AMH as Predictor of Premature Ovarian Insufficiency: A Longitudinal Study of 120 Turner Syndrome Patients

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Stine Aa Lunding, Lise Aksglæde, Richard A Anderson, Katharina M Main, Anders Juul, Casper P Hagen, Anette T Pedersen

CONTEXT: The majority of Turner syndrome (TS) patients suffer from accelerated loss of primordial follicles. Low circulating levels of anti-Müllerian hormone (AMH) may predict the lack of spontaneous puberty in prepubertal girls and imminent premature ovarian insufficiency (POI) in TS women with preserved ovarian function.

OBJECTIVES: To evaluate the association between circulating AMH and ovarian status in TS patients.

DESIGN: Longitudinal observational cohort study.

SETTING: Tertiary referral center for pediatric and gynecologic endocrinology.

PARTICIPANTS: A total of 120 TS patients, aged 0 to 48 years.

MAIN OUTCOME MEASURES: Longitudinal measurements of AMH, FSH, LH, estradiol, and inhibin B according to age, karyotype (45,X; 45,X/46,XX mosaicism; miscellaneous karyotypes), and ovarian status (group 0, prepubertal; group 1, never ovarian function; group 2, ongoing ovarian function; and group 3, loss of ovarian function).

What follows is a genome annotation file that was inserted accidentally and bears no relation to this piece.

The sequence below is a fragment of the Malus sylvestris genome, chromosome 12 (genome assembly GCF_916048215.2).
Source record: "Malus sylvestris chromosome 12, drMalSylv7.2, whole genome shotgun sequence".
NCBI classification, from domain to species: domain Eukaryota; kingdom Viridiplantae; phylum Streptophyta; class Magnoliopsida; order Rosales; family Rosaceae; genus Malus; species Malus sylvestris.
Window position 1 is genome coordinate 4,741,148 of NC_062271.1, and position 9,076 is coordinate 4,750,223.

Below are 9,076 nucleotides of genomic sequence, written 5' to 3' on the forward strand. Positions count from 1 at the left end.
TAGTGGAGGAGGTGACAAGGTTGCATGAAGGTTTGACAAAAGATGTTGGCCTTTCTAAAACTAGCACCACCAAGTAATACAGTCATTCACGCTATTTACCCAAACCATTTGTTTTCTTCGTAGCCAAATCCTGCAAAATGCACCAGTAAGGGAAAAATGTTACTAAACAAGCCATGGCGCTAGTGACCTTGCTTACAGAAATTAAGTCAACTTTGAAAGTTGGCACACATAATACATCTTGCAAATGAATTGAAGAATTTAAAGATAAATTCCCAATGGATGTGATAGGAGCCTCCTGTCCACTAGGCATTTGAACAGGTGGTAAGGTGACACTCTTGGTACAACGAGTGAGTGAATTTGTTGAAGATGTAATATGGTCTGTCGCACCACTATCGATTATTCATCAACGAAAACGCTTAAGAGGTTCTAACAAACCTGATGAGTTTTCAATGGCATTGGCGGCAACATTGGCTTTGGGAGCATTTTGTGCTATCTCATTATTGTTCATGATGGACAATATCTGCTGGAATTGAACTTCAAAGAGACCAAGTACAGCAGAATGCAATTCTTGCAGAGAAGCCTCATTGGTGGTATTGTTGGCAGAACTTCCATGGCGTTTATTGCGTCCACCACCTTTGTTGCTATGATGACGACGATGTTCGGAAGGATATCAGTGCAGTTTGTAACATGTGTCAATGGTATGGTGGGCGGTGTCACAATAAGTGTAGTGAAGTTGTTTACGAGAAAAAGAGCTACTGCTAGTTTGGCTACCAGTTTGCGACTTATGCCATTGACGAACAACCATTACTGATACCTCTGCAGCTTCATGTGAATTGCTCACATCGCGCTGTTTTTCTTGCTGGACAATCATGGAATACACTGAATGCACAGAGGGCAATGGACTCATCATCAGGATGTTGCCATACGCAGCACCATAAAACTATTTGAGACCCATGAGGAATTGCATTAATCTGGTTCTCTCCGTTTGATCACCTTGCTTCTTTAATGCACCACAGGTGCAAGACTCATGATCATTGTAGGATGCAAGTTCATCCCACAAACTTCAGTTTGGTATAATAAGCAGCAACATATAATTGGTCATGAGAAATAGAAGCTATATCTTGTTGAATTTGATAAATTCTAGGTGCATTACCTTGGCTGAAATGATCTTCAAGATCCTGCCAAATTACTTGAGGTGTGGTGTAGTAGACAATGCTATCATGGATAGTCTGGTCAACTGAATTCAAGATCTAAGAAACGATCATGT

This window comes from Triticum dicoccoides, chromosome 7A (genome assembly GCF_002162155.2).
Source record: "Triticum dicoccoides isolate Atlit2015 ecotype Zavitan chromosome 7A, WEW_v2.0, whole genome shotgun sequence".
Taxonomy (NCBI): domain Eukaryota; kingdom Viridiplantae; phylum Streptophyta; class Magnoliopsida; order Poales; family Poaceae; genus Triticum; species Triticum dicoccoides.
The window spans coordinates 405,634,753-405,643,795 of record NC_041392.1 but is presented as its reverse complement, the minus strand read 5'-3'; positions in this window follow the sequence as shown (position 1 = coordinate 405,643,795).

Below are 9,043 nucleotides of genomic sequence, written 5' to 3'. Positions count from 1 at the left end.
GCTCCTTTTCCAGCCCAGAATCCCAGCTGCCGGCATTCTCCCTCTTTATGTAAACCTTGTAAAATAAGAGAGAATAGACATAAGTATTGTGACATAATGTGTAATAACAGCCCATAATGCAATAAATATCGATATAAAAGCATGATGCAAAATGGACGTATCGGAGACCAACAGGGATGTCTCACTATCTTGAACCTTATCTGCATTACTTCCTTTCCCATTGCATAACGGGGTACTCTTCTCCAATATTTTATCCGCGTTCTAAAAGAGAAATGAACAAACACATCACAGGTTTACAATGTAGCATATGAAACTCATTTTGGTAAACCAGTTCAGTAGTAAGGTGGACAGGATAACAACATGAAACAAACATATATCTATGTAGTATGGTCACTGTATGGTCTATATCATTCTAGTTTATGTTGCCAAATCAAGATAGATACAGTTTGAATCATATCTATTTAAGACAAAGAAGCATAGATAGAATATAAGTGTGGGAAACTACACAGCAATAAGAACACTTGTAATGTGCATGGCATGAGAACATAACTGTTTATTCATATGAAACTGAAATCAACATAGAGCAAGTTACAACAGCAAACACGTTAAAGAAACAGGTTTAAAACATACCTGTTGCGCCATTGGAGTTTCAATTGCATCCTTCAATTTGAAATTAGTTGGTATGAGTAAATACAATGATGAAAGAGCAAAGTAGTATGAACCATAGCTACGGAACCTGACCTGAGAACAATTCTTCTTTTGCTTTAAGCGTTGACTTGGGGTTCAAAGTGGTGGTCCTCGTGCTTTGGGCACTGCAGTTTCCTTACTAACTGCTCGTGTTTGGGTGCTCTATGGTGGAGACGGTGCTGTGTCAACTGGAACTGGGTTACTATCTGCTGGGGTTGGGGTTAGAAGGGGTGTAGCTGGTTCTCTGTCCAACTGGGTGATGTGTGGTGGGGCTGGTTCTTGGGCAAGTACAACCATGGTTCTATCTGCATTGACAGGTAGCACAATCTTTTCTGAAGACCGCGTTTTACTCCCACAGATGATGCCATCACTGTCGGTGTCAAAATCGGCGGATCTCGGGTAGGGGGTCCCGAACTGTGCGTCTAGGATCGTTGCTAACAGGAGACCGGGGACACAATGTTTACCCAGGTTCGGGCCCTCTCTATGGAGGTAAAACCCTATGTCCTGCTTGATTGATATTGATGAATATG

RESULTS: Ovarian status was highly associated with the TS karyotype: spontaneous puberty—45,X (three of 44 patients), 45,X/46,XX (15 of 17), miscellaneous (17 of 42); and POI—45,X (three of three), 45,X/46,XX (one of 15), and miscellaneous (eight of 17). AMH was associated with ovarian status (eg, group 1, <2 pmol/L; vs group 2, 19 pmol/L; P < .001). AMH < 4 pmol/L (corresponding to <-2 SD) predicted absent puberty in prepubertal girls and POI in adolescent and adult patients.

CONCLUSION: The majority of women with mosaic karyotype 45,X/46,XX had ongoing ovarian function in early adulthood. AMH < -2 SD predicted failure to enter puberty in young TS girls and imminent POI in adolescent and adult TS patients.

Original languageEnglish
JournalJournal of Clinical Endocrinology and Metabolism
Volume100
Issue number7
Pages (from-to)E1030-8
Number of pages9
ISSN0021-972X
DOIs
Publication statusPublished - Jul 2015

    Research areas

  • Adolescent, Adult, Anti-Mullerian Hormone, Biomarkers, Child, Child, Preschool, Female, Humans, Infant, Infant, Newborn, Longitudinal Studies, Middle Aged, Primary Ovarian Insufficiency, Prognosis, Turner Syndrome, Young Adult

ID: 160446658